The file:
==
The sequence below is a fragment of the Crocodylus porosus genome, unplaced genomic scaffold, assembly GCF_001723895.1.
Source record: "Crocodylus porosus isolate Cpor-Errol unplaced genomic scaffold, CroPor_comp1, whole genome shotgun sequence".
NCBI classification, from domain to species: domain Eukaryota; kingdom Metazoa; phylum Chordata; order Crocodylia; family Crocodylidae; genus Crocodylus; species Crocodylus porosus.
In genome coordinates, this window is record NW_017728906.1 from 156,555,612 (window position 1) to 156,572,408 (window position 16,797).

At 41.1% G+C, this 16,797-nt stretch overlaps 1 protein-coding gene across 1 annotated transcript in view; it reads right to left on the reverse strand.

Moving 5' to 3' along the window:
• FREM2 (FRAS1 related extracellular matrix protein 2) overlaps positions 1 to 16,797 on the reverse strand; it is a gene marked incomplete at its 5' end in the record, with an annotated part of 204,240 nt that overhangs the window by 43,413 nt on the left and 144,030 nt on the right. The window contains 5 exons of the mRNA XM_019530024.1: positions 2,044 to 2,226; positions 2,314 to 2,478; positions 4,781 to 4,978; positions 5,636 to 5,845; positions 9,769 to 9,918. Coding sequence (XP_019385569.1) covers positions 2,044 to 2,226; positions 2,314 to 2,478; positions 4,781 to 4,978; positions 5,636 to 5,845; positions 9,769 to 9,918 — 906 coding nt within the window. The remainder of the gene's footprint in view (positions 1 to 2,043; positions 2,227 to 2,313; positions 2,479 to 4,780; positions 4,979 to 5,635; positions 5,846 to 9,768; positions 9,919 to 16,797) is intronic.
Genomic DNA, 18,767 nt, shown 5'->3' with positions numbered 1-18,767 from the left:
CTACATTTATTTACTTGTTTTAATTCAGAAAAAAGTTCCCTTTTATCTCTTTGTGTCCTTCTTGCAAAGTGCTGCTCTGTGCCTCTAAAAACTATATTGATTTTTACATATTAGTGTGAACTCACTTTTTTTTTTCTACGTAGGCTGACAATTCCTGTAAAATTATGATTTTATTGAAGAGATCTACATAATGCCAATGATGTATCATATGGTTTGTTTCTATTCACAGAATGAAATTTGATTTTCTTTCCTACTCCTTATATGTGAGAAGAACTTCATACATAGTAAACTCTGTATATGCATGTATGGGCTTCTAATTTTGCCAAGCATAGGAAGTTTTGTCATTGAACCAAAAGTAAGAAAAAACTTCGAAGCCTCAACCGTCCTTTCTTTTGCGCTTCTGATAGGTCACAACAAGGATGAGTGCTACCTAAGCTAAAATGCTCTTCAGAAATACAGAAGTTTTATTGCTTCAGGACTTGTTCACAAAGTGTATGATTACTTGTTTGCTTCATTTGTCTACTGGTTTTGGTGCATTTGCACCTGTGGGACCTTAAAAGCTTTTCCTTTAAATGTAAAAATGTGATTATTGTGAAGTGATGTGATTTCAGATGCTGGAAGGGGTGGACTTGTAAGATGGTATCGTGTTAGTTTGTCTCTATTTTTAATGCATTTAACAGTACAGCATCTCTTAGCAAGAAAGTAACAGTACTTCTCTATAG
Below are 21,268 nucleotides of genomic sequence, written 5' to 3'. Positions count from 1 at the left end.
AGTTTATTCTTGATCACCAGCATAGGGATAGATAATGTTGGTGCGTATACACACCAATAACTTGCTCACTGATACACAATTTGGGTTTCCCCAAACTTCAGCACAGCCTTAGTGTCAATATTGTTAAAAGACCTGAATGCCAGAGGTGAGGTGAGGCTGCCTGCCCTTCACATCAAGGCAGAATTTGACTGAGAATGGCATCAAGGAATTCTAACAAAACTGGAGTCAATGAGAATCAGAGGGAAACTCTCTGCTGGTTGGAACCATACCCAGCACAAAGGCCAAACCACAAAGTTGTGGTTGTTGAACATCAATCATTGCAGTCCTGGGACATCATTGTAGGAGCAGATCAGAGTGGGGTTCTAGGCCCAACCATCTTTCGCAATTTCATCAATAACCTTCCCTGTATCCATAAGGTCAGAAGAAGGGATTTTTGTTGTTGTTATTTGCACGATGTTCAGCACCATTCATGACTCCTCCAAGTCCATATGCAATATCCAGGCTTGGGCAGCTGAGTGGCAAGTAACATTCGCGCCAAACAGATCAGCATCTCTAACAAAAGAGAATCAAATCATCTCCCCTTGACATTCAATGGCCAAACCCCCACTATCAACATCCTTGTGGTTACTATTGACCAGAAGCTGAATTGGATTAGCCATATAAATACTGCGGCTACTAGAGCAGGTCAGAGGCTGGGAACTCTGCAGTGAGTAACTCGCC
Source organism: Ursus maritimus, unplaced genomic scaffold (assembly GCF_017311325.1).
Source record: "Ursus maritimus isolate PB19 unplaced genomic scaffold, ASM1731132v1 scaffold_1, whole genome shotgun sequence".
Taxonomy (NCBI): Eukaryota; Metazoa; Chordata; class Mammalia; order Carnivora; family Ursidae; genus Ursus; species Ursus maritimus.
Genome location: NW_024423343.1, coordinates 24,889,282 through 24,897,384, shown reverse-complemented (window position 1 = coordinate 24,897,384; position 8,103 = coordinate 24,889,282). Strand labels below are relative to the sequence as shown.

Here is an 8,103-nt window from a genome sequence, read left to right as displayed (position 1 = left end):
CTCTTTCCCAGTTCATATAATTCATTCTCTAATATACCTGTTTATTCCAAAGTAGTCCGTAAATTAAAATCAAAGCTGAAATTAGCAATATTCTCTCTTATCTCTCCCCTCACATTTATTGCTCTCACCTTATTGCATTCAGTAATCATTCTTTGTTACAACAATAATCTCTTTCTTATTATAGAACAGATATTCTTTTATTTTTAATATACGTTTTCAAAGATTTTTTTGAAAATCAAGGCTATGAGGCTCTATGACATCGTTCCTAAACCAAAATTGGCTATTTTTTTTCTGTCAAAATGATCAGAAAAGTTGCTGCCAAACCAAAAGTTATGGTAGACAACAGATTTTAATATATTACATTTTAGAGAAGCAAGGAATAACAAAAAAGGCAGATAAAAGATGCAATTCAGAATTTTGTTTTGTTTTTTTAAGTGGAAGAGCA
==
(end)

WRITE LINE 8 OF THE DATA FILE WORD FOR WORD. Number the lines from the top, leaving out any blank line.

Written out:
Genomic DNA, 18,767 nt, shown 5'->3' with positions numbered 1-18,767 from the left: